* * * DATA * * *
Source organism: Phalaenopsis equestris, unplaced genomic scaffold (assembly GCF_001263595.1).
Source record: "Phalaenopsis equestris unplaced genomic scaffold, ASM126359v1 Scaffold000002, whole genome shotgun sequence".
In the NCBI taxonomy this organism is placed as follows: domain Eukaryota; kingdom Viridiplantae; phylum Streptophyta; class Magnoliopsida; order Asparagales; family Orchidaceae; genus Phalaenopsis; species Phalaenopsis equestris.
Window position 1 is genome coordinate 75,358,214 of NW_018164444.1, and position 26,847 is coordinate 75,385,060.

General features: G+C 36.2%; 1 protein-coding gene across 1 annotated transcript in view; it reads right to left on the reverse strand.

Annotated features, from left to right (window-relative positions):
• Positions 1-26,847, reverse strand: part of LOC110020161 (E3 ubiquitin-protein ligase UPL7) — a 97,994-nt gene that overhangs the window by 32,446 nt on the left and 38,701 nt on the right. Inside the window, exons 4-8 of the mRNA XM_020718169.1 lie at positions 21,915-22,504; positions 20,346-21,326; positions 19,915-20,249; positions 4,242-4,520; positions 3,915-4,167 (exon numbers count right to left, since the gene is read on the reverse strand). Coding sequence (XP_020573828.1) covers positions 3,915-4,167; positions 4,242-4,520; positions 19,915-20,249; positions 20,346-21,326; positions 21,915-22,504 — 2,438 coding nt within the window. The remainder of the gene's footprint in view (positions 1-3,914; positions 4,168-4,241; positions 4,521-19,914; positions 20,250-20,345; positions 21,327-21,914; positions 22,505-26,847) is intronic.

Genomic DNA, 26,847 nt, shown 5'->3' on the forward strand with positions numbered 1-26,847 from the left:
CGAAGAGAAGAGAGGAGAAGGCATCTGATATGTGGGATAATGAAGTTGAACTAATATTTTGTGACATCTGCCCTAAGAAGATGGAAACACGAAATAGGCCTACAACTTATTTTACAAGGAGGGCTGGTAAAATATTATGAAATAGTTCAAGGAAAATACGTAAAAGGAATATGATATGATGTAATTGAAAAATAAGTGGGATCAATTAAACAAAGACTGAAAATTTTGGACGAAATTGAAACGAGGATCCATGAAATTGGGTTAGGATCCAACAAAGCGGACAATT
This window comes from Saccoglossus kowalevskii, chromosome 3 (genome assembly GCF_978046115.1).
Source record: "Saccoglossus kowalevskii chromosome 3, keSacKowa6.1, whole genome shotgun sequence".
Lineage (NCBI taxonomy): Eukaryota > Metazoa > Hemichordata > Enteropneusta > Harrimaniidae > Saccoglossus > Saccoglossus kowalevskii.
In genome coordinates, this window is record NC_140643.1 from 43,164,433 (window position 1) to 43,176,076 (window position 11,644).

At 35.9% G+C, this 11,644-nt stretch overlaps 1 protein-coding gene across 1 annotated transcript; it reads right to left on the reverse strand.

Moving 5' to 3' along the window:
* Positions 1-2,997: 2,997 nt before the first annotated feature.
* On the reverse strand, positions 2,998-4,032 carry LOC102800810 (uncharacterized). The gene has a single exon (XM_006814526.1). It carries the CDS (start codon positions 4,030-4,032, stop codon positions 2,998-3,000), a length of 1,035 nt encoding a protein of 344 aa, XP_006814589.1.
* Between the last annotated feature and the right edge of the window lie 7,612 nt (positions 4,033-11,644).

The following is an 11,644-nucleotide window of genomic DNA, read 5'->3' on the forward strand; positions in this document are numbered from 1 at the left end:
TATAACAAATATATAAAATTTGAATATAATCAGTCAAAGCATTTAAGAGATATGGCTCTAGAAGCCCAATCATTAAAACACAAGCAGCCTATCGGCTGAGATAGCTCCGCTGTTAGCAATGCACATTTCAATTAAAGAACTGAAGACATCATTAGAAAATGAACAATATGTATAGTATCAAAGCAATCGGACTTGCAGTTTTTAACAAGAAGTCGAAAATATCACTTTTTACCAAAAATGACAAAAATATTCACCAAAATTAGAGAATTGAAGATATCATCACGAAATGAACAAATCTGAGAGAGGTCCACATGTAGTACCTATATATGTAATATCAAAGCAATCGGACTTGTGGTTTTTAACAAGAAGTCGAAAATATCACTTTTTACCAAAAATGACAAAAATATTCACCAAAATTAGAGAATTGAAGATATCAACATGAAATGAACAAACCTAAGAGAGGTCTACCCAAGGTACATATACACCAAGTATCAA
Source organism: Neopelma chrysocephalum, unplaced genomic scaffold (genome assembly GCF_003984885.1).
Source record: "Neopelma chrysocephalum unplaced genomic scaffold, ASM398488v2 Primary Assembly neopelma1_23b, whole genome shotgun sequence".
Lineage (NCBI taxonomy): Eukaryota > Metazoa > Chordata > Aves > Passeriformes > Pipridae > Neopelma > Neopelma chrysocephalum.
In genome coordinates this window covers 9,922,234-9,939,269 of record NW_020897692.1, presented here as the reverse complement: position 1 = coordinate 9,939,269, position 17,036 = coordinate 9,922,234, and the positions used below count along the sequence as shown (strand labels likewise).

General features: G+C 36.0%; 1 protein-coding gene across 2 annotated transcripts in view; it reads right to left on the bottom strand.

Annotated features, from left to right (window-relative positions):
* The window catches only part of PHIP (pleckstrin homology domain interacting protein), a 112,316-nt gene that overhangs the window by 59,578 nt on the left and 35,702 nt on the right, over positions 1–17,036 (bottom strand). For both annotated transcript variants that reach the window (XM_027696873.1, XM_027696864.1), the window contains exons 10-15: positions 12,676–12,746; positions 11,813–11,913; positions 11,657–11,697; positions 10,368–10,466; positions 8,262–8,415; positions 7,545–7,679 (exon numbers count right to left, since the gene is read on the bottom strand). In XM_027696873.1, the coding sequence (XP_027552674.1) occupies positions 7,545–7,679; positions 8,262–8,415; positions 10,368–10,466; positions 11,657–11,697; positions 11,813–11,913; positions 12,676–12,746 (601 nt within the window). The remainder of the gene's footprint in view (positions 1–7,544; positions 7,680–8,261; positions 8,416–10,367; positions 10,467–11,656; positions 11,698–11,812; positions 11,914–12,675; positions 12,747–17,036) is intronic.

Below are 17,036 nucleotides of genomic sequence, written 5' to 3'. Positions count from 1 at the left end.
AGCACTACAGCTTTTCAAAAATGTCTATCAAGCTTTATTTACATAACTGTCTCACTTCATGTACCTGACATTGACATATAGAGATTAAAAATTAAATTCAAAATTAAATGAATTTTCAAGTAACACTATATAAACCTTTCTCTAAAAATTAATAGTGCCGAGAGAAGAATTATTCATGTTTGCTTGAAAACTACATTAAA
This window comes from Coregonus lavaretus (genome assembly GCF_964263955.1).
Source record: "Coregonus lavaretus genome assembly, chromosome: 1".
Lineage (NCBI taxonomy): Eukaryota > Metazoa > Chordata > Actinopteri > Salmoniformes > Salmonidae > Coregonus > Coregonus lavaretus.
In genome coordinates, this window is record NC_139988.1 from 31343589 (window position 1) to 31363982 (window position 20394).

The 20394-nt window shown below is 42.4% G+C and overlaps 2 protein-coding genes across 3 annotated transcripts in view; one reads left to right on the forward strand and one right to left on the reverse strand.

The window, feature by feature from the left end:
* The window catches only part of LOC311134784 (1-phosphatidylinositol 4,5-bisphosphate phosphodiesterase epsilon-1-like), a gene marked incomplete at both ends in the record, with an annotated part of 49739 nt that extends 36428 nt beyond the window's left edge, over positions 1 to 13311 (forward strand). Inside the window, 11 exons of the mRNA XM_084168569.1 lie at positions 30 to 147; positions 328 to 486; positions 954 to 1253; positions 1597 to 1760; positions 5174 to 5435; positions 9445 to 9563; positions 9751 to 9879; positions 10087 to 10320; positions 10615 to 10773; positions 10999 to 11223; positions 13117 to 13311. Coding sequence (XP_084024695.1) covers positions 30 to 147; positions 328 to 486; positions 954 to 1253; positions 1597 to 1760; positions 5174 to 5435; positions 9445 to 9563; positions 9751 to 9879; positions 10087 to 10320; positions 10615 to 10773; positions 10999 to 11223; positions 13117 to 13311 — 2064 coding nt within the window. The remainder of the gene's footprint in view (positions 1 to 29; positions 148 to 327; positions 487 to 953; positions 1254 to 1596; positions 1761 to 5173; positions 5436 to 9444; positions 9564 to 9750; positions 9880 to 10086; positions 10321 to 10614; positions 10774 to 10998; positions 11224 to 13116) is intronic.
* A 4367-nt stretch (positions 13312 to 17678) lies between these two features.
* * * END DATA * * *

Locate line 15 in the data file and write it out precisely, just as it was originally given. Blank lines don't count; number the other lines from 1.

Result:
Moving 5' to 3' along the window: